A cornea transplant saved Jim Pender’s vision — inspiring him and his wife to make a gift advancing sight-saving research.
>> Jim Pender is grateful every day for what he can see: his wife’s smile … the colors of a sunset ... his grandchildren in action …
“I never experienced the inability to see,” he says. “I did, however, get a life-changing hint of the consequences of losing one’s vision.”
And so did his wife, Kathy.
“It was dusk, and we were going somewhere with Jim driving,” she says. “I relaxed for a little while, but soon I discovered that Jim couldn’t see the signs and that the lights were creating such a glare that he seemed blinded.”
She asked him how long this had been going on, and he told her "quite some time." Worried, she advised him to have his eyes examined.
>> At Cleveland Clinic’s Cole Eye Institute, Jim was diagnosed with Fuchs endothelial corneal dystrophy — a condition in which the innermost cell layer of the cornea fails and the cornea becomes swollen and cloudy, causing light scattering, glare and loss of visual contrast and color definition.
To restore his vision, Jim had a cornea transplant in his right eye. Two years later, he developed similar problems in his left eye and had another transplant.
“By replacing the dysfunctional cell layer, the transplants reversed the visual effects of the disease,” says his surgeon, William Dupps, MD, PhD.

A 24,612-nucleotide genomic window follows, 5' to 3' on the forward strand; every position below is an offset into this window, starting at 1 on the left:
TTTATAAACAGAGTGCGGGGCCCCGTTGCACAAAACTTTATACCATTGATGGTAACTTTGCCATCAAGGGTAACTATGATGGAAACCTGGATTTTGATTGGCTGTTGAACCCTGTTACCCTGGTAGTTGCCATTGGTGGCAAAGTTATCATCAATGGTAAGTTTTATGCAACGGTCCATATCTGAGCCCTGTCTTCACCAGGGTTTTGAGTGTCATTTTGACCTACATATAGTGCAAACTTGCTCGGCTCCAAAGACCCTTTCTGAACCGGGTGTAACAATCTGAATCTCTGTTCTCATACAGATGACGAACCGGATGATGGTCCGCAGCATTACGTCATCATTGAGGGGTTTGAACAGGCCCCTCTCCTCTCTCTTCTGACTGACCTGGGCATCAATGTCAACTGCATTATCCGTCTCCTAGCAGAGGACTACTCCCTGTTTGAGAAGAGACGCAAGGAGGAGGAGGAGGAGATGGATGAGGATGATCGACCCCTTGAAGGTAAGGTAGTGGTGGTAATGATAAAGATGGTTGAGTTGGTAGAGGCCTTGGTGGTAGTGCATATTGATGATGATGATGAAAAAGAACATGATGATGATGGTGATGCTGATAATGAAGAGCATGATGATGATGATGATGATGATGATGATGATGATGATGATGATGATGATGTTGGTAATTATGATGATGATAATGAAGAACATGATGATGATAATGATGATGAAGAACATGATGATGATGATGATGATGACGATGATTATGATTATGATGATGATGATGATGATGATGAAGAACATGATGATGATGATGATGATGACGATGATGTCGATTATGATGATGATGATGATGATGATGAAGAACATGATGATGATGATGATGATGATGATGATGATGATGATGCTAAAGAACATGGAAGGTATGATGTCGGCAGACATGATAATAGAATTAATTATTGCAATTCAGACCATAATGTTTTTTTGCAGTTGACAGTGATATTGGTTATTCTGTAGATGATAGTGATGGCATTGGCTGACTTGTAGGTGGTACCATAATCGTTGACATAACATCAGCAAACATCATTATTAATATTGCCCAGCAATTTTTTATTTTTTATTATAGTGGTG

Jim credits his restored vision not only to “the skills of the staff at Cole Eye Institute” but also “to generous organ donors” who made his transplants possible.
“Taking the step to become an organ donor is a selfless act of generosity that has the potential to dramatically improve the life of another person,” Dr Dupps says. “It’s an incredible living legacy to pass on to another human being.”
A Visionary Gift
>> To thank Dr. Dupps and Cleveland Clinic, the Penders have established an ophthalmology research fund in their name. It supports the work of Dr. Dupps and his team in the Ocular Biomechanics and Imaging Laboratory at the Cole Eye Institute, where they’re developing customized surgical planning tools to predict and improve patient outcomes.
“Through the Penders’ generosity, we’ll be able to accelerate these efforts and bring this approach to clinical trials,” says Dr. Dupps.
By helping to advance the science of seeing, the Penders hope to do for others what Cleveland Clinic did for Jim.
“I’ve always valued my health, and I’ve certainly never taken my eyesight for granted,” Jim says. “However, it’s a far different matter to actually experience a partial loss of vision and to get hints of not being able to perform routine tasks. I was there, but thanks to Cole Eye Institute, I’m not dealing with those limitations now.”